Letter from William Randolph Hearst to C.C. Rossi, February 16, 1927

William Randolph Hearst   1927-02-16   San Simeon, California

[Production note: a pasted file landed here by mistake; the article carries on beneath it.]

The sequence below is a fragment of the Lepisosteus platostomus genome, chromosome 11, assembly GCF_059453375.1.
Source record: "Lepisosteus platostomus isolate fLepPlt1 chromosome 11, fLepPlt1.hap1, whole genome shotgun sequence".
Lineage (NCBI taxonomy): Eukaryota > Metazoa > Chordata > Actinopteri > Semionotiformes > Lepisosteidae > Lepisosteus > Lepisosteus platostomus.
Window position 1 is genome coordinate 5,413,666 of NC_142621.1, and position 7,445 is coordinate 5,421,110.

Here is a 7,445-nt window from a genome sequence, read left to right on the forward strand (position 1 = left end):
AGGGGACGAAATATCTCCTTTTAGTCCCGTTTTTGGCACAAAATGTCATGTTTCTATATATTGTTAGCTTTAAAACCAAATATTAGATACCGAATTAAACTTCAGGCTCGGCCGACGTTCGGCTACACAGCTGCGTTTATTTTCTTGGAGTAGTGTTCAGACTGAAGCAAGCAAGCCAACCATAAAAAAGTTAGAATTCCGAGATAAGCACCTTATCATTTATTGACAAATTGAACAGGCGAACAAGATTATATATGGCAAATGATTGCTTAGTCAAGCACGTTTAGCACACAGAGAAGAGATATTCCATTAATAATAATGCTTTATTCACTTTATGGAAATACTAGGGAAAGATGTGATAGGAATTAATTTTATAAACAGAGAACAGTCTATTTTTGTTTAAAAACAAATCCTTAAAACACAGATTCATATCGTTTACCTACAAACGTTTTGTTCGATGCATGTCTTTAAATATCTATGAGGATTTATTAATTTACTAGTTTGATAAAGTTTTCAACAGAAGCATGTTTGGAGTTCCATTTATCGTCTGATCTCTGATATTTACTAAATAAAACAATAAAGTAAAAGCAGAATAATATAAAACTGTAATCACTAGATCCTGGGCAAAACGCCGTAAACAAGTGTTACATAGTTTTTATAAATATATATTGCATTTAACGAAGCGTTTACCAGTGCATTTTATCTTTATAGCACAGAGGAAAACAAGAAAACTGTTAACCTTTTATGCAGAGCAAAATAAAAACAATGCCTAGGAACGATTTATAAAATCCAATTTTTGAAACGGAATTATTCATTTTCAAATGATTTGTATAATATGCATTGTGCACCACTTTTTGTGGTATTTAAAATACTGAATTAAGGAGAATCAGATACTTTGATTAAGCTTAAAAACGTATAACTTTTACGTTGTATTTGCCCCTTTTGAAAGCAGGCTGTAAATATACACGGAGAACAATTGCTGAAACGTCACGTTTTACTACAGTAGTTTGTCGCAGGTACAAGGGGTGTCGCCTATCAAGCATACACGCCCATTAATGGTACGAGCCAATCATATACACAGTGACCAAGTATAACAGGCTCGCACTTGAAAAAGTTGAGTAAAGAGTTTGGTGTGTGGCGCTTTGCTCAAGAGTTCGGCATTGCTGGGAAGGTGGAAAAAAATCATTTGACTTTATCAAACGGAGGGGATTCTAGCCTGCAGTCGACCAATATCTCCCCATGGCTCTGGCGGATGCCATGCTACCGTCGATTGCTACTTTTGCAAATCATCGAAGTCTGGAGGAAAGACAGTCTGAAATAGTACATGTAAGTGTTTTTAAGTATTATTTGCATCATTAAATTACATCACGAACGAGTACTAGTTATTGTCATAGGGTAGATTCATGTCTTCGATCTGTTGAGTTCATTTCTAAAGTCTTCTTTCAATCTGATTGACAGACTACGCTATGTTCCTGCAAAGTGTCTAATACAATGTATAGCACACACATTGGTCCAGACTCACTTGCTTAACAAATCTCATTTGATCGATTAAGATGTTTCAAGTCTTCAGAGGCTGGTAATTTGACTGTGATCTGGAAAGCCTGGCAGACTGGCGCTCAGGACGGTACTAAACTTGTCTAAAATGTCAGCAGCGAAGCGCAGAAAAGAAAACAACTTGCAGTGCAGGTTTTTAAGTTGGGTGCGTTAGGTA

(Letterhead: C.C. Rossi, Supt., Hearst Camp, San Simeon, San Luis Obispo Co., Calif.) Feb. 16, 1927. My dear Mr. Rossi: We are all leaving the hill. We are drowned, blown and frozen out. The trouble is not merely with the weather. It is with the houses. In the various rooms of the small houses the weather strips wail like a chorus of lost souls, the windows leak little rivers of running water and under the doors the droughts blow like thin hurricanes until the rugs flop on the floor. Everybody has a cold. All who could have left and the few who remain are eagerly waiting a chance to get out. I have explained that the houses aren't really finished yet, but it seems strange that houses which have been built for three years aren't yet ready for occupancy. Of course the houses are wonderful to look at but one cannot live on looks alone. Living in them is like living in a palatial barn No matter how good looking any house is it is valueless if it isn't practical, - if it isn't of use. If we are to live in these houses we must make them fit to live in. Before we built anything more lets make what we have built practical, comfortable and beautiful. If we cant do that we might as well change the names of the hoses to pnuemonia house, diphtheria house and influenza bungalow. The main house we can call the clinic. I am not coming back to the hill until we put the small houses at least on a livable basis. You have a pretty complete list of the things which ought to be done if you will only do them. 1 Improve the fireplaces and chimneys. 2 Get in the larger wires and heaters. 3 Make the windows twice as heavy. 4 Put in dove tail weather strips. 5 Put sills on windows and doors. 6 Put weather strips on doors if droughty. 7 Get more light plugs and lighting fixtures. 8 Get more hot water - a boiler to two baths. 9 Waterproof the concrete where needed. 10 All the things which we have found necessary to redo on the small houses lets do on the big house to begin with. In putting in the telephones lets provide for a telephone in every lobby. That means three for House A, three for House B, - when altered, two for House C. In the big house five lobbies and in the new houses to be built at least three each. Of course there will be other connections, but every lobby should have its telephone for convenience. W.R.H.

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